Dynamic response of stabilized cinder subgrade during train passage

Cinder (scoria) is a promising and low-cost fill material for ballasted track substructures with soil stabilization techniques. However, the comprehensive dynamic assessment of its suitability as railway aggregate is insufficient. In this paper, natural cinder and local fine-grained soil as its stabilizer were first tested for their basic properties. Permeability and consolidated drained dynamic triaxial tests were conducted on their mixtures at two blend ratios (2:1 and 3:1). Then, a field monitoring program was performed at two test sections in the Addis Ababa–Djibouti Railway, Ethiopia, using embedded pressure cells and integrated vibration sensors over the subgrade surface. Signals of dynamic stress, displacement, velocity, and acceleration were recorded during train passages at speeds between 5 and 100 km/h. A comparison was made between the dynamic responses of the earth structures constructed using stabilized cinders and traditional geomaterials. The longitudinal distribution of measured vertical stress was captured by an empirical formula incorporating normalized Gaussian functions, which was employed for a rough estimation of rail seat loads. Impact of train speed on subgrade vibrations in terms of four recorded signals was ultimately revealed with statistical analyses. Results from laboratory tests and field monitoring demonstrated that stabilized cinder generally outperforms the baseline fill due to better dynamic stability of the constructed facilities.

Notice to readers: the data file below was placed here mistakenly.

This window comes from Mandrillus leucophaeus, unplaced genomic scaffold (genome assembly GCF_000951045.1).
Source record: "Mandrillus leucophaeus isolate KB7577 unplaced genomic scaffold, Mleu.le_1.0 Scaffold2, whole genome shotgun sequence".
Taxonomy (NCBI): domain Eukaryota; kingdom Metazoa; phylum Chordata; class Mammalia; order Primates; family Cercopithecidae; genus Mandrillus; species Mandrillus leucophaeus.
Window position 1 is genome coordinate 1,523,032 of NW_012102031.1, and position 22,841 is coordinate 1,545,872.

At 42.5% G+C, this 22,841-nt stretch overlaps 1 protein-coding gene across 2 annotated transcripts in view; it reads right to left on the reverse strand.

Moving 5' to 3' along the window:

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  • English

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  • Accession Number: 01765532
  • Record Type: Publication
  • Files: TRIS
  • Created Date: Jan 14 2021 6:43PM